Rio Tinto Center Natural History Museum of Utah
After spending decades stuffed into a Depression-era library, the Natural History Museum of Utah has a new home: an expansive, copper-clad building in Salt Lake City designed to evoke the many layers of the state’s famously complex rock formations:
Overlooking the Salt Lake Valley, the museum incorporates the landscape of the surrounding Wasatch Mountains into its exhibits. Great Salt Lake, a gallery focused on local ecosystems and geology, features a glorious panoramic view of the lake itself.
In a series of interactive exhibits, visitors can explore the area’s history by manipulating the natural forces that shape the local topography, gleaning clues to early human cultures from a re-created archaeological dig, and learning words from the languages of Utah’s five native tribes. Open now.—Mary Beth Griggs
by Rachel HerzPsychologist Rachel Herz’s charmingly revolting new book examines repugnance in all its iterations: why bad table manners make us shudder, why gross-out movies make us laugh, even why most people will refuse to eat a snack that looks like dog feces—no matter how sure they are that it’s really chocolate fudge. Through a series of warmly written, grimace-inducing case studies, research findings, and hypothetical scenarios, Herz argues that disgust not only keeps us alive by steering us away from toxins and disease but shapes how we make decisions, treat other people, and distinguish right from wrong.— Valerie Ross
by Robert P. CreaseAsk the French revolutionaries, who instituted an unpopular 10-hour day, or the engineers whose failure to convert between feet and meters cost NASA a $327 million Mars probe: measurements matter. Throughout humanity’s long history of sizing up the world, measures were often embodied in physical objects; the meter, for many years, was defined by a metal rod stored in a French basement. But in the last half century, a movement to define units in terms of universal absolutes, derivable by anyone with the technology to measure the speed of light or the charge on an electron, has been closing in on its goal. In carefully calibrated detail, philosopher and writer Robert P. Crease tells the engrossing tale of the modern revolution to liberate measurement from human artifacts. —Veronique Greenwood
by Ben HellwarthIn the 1960s, as the underwater exploits of Jacques Cousteau dazzled the world, U.S. Navy aquanauts lived for weeks in pressurized capsules hundreds of feet under the sea—test runs, Navy researchers hoped, for long-term human habitats on the ocean floor. Spending unprecedented stretches of time in deep water took expertise, careful planning, and a lot of guesswork. Journalist Ben Hellwarth clearly lays out the program’s technical setbacks and breakthroughs. But it’s Hellwarth’s eye for anecdote—pranks the aquanauts played on their commanding officers, the sparkling wine they drank at 200 feet below sea level even though the high pressure forced out the fizz—that brings this long-shuttered program back to life.—V. R.
The Life of Super-Earthsby Dimitar Sasselov Of the 700 planets astronomers have found so far in distant solar systems, most are places that are extremely hostile to life as we know it: searing-hot gas giants where iron could fall as rain and winds might blow in excess of 1,000 miles per hour. But planet hunting is in its infancy, and astronomer Dimitar Sasselov estimates that our galaxy harbors some 100 million “super-Earths,” large rocky planets whose stable atmospheres and complex chemistry actually make them mathematically better candidates for the emergence of life than our own small world. In this slim but absorbing introduction to the epic search for life on extrasolar planets, Sasselov explores how astronomy, geology, and biology are conspiring to give us a radical new vision of a universe in which our living Earth is “just another planet.”—Eric Powell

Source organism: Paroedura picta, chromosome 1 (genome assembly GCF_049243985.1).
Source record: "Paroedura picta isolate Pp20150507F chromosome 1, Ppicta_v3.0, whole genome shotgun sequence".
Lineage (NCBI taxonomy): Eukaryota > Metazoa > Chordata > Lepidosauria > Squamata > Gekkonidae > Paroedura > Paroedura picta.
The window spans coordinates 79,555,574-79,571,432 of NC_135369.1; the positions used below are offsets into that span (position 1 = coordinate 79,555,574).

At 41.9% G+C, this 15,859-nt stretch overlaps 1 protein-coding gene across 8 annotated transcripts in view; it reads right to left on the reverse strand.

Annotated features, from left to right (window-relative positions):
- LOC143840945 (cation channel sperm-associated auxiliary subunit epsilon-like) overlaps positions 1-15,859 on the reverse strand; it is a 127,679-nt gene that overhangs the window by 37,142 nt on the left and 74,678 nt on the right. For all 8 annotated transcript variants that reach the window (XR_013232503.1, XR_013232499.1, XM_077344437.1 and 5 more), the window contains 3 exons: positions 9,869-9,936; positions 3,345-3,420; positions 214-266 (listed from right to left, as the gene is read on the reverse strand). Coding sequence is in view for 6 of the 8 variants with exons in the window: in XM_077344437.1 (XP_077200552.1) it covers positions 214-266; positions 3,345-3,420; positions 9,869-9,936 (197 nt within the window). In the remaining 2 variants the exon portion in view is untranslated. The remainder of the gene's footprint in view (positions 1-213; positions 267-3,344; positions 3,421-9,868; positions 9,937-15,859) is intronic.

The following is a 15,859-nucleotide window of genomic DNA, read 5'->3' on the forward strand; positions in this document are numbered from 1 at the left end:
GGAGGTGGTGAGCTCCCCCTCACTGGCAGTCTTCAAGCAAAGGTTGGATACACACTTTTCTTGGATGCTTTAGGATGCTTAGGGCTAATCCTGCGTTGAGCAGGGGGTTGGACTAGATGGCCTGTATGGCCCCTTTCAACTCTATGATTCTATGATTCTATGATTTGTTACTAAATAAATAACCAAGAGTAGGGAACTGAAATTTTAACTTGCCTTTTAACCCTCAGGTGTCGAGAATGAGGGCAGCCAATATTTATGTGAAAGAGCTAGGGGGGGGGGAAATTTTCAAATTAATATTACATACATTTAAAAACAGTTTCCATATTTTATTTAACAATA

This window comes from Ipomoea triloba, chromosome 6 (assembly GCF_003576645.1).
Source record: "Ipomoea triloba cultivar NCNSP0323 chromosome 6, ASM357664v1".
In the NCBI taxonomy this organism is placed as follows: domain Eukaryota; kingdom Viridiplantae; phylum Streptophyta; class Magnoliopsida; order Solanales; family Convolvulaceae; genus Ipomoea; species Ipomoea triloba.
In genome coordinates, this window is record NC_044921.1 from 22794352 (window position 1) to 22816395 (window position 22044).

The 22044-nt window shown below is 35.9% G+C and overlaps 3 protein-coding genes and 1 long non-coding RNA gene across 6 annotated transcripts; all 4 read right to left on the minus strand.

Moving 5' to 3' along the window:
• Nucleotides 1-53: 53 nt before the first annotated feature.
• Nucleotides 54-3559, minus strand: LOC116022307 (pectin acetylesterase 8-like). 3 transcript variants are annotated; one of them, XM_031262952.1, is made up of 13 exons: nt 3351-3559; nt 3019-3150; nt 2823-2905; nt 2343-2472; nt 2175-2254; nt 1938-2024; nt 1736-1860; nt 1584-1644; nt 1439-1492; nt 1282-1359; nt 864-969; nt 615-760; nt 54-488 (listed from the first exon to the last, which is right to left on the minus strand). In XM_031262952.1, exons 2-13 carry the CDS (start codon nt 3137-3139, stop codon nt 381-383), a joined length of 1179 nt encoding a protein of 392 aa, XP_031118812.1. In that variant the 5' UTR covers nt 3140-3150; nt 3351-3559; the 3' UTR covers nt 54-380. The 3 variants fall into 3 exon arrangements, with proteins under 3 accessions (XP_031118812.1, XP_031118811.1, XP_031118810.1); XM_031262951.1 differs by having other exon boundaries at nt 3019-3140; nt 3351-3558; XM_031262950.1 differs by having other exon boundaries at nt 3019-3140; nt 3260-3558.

Perfect SenseOne of the first victims is a truck driver in Glasgow. After recovering from a fit of grief, he finds his sense of smell has vanished. Soon a pandemic explodes across the globe, chipping away at people’s emotions and obliterating their senses. Part sci-fi thriller, part love story, Perfect Sense follows an improbable couple—a cocksure chef (played by Ewan McGregor) and a prickly epidemiologist (Eva Green)—who fall for each other just as the disease strikes. As scientists race to find a cure, the pair struggle to stay together in a world where all emotions have gone haywire. Beyond the trappings of plague and romance—the familiar hazmat suits and longing glances—the film explores an intriguing question: How do we make sense of the world when our senses slip away? Showing now in limited release..—V.R.
Finding Life Beyond Earth PBSAs manned space programs face an uncertain future, powerful telescopes are uncovering a wealth of new planets across the galaxy—some of which could harbor life. In this two-hour PBS special (a fine companion to The Life of Super-Earths), NOVA combines cutting-edge planetary science with the thrill of human exploration, putting astronomers and astrobiologists “on location” across the solar system as they explain the scientific search for life on other worlds.
As the program shows, that quest is essentially a hunt for traces of life’s basic ingredients: liquids, organic molecules, and energy. With the help of computer- generated scenery, scientists act as tour guides through exotic spacescapes— clambering around the surface of a comet, for instance, while describing the supersonic jets of ice that erupt from its surface. Through footage from NASA missions, viewers also visit those places in our solar system most likely to harbor elusive life-forms, including Mars and the moons Titan, Io, Europa, and Enceladus, and explore analogous habitats found right here on Earth. Available now..—M. B. G.